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Sharif registers for Pakistan election

The Baltimore Sun

LAHORE, Pakistan -- The day after returning to Pakistan after seven years in exile, former Prime Minister Nawaz Sharif registered yesterday for elections, although he said his party could still boycott the Jan. 8 vote.

Sharif spoke in his family's home, which had been confiscated by the government while he was away. He vowed to fight military rule and President Pervez Musharraf, the army general who deposed him in a bloodless coup in 1999.

Sharif spoke out more forcefully against Musharraf than another former prime minister, Benazir Bhutto, who had been negotiating a power-sharing deal with the president until he imposed emergency rule Nov. 3.

Unlike Bhutto, Sharif called for the restoration of the judges fired by Musharraf because they would not sign a new oath to him. Sharif said this was the major issue on which he would not bend.

Sharif said the fired judges, now under house arrest, should be "restored with dignity and honor."

Sharif said the judiciary was the key issue on which he and Bhutto did not agree. The parties are expected to decide soon whether to participate in or boycott the elections, especially if Musharraf does not lift the state of emergency.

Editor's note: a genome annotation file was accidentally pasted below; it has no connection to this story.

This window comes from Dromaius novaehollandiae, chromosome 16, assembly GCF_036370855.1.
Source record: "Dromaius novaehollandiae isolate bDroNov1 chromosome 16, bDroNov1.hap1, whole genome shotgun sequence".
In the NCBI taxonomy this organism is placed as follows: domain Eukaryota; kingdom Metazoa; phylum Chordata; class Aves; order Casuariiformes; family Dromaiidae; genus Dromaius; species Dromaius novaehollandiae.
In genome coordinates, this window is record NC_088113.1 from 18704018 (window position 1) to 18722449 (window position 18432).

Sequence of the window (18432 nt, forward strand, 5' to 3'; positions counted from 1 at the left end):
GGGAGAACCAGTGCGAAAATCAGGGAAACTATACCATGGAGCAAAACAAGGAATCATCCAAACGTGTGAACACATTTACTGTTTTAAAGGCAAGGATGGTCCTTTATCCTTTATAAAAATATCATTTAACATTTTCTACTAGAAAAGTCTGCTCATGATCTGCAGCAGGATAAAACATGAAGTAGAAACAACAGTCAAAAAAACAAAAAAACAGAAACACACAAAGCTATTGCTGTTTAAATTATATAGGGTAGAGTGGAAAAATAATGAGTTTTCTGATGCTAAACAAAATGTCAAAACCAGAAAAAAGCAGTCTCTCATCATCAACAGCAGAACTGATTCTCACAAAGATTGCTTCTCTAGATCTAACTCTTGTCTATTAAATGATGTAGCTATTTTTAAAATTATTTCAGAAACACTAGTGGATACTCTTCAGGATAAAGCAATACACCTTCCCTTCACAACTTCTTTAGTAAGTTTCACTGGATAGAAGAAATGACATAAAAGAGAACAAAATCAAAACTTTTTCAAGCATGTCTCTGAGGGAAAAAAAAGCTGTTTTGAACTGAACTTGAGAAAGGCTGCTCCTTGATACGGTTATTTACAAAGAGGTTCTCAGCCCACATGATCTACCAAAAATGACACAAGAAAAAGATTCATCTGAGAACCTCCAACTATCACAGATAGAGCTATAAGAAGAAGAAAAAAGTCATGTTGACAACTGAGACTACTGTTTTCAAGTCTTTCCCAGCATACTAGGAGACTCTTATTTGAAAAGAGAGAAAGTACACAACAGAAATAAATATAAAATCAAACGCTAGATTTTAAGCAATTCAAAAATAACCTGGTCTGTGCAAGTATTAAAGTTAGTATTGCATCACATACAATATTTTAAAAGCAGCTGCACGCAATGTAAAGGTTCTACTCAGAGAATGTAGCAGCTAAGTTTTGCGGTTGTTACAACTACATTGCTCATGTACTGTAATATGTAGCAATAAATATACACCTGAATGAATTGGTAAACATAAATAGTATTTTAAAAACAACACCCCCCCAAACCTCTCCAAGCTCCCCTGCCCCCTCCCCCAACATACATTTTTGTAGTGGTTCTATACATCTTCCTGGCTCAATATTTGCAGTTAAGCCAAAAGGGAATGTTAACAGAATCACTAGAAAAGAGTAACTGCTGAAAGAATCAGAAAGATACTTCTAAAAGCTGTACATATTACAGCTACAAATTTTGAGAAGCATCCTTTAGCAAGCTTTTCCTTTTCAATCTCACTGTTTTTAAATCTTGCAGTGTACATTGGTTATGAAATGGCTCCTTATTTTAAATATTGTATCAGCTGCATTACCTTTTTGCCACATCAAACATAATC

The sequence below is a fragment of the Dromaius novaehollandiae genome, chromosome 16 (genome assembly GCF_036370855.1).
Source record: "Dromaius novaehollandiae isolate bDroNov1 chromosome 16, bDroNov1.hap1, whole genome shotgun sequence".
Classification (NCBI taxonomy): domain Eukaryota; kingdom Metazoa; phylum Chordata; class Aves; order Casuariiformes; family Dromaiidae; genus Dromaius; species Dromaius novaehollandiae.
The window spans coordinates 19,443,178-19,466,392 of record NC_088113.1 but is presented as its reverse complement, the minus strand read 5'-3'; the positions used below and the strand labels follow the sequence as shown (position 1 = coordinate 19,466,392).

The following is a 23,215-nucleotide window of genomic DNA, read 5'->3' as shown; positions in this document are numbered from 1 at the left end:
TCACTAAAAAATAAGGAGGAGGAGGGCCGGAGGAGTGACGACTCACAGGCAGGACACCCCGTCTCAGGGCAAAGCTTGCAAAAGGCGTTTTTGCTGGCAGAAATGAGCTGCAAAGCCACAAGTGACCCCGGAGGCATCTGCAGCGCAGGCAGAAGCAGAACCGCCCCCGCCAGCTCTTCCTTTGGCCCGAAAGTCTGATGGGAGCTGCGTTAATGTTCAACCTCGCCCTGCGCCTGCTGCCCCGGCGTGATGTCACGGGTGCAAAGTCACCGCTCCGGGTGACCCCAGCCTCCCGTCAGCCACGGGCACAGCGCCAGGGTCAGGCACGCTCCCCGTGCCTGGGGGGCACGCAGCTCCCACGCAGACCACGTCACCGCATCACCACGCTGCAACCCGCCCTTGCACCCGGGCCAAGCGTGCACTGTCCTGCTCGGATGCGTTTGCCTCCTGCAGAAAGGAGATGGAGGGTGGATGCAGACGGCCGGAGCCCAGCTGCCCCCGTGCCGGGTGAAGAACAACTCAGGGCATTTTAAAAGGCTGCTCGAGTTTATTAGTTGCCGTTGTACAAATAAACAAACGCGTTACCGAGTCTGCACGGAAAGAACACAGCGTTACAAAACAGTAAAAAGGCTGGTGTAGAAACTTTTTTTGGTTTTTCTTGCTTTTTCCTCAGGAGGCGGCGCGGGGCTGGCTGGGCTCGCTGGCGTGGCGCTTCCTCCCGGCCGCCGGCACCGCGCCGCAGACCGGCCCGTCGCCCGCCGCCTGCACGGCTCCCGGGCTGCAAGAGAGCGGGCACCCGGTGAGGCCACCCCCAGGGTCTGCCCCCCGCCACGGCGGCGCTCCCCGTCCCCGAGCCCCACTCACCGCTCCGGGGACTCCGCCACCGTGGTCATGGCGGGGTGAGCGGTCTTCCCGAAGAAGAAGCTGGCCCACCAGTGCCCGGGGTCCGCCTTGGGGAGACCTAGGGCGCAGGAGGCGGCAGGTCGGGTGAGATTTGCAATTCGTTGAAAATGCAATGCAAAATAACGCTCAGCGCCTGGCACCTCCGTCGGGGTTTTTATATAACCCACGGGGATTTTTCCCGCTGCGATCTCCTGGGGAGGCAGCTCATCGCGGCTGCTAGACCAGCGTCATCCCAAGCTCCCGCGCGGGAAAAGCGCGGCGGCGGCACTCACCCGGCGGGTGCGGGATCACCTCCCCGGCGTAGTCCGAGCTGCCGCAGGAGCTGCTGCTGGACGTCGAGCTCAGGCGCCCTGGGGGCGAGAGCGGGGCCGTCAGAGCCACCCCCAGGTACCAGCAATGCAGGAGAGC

If their two political parties agree to work together, they would pose a serious challenge for Musharraf's ruling party.

The party that wins the elections will select a prime minister who will rule alongside Musharraf, who is expected to step down as army chief and be sworn in as president Thursday. If the opposition parties boycott the election, it could turn the elections into a farce and increase instability in Pakistan.

Sharif's return Sunday represents a major challenge for Musharraf, who has faced a deepening political crisis since he first tried to fire the country's independent chief justice in March.

Musharraf deposed Sharif after he refused to allow Musharraf's plane to land, almost causing it to run out of fuel. Sharif accepted exile in Saudi Arabia rather than serve a life sentence on charges of hijacking, terrorism and corruption.

Musharraf sent Sharif back to Saudi Arabia when he tried to fly home Sept. 10, but Sunday he bowed to the pressure of the international community to allow Sharif to come home and possibly contest the elections.

Although the decision could backfire on Musharraf, he also has earned credibility for allowing two major opposition leaders, Bhutto and Sharif, to return from exile. He is facing international condemnation for imposing emergency rule, which he says was necessary to control Islamic militants and a hostile judiciary, but critics say the move was aimed at purging the courts of independent judges.

Although Musharraf is seen as a key ally in the U.S.-led war on terrorism, Islamic militants have gained strength in recent months as Musharraf has struggled with a political crisis.

Sharif said yesterday that Pakistan should consider changing its approach in the war on terrorism, possibly holding talks with militants.

Kim Barker writes for the Chicago Tribune.

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